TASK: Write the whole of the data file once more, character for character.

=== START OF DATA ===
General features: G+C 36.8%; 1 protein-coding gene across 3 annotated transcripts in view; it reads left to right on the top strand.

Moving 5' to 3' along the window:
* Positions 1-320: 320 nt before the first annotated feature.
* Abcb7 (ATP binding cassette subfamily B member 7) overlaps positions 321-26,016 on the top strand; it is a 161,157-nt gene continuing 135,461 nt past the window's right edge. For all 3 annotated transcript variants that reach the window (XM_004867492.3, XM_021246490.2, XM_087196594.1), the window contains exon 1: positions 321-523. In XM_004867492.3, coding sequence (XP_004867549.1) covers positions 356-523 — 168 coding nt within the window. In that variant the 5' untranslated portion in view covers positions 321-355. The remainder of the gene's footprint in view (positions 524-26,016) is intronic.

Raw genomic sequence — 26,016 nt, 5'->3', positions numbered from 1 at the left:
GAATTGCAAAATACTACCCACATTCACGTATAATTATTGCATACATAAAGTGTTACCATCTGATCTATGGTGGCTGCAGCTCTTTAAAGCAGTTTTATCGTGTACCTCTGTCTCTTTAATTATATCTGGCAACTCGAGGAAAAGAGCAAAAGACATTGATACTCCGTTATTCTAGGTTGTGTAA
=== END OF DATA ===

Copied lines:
General features: G+C 36.8%; 1 protein-coding gene across 3 annotated transcripts in view; it reads left to right on the top strand.

Moving 5' to 3' along the window:
* Positions 1-320: 320 nt before the first annotated feature.
* Abcb7 (ATP binding cassette subfamily B member 7) overlaps positions 321-26,016 on the top strand; it is a 161,157-nt gene continuing 135,461 nt past the window's right edge. For all 3 annotated transcript variants that reach the window (XM_004867492.3, XM_021246490.2, XM_087196594.1), the window contains exon 1: positions 321-523. In XM_004867492.3, coding sequence (XP_004867549.1) covers positions 356-523 — 168 coding nt within the window. In that variant the 5' untranslated portion in view covers positions 321-355. The remainder of the gene's footprint in view (positions 524-26,016) is intronic.

Raw genomic sequence — 26,016 nt, 5'->3', positions numbered from 1 at the left:
GAATTGCAAAATACTACCCACATTCACGTATAATTATTGCATACATAAAGTGTTACCATCTGATCTATGGTGGCTGCAGCTCTTTAAAGCAGTTTTATCGTGTACCTCTGTCTCTTTAATTATATCTGGCAACTCGAGGAAAAGAGCAAAAGACATTGATACTCCGTTATTCTAGGTTGTGTAA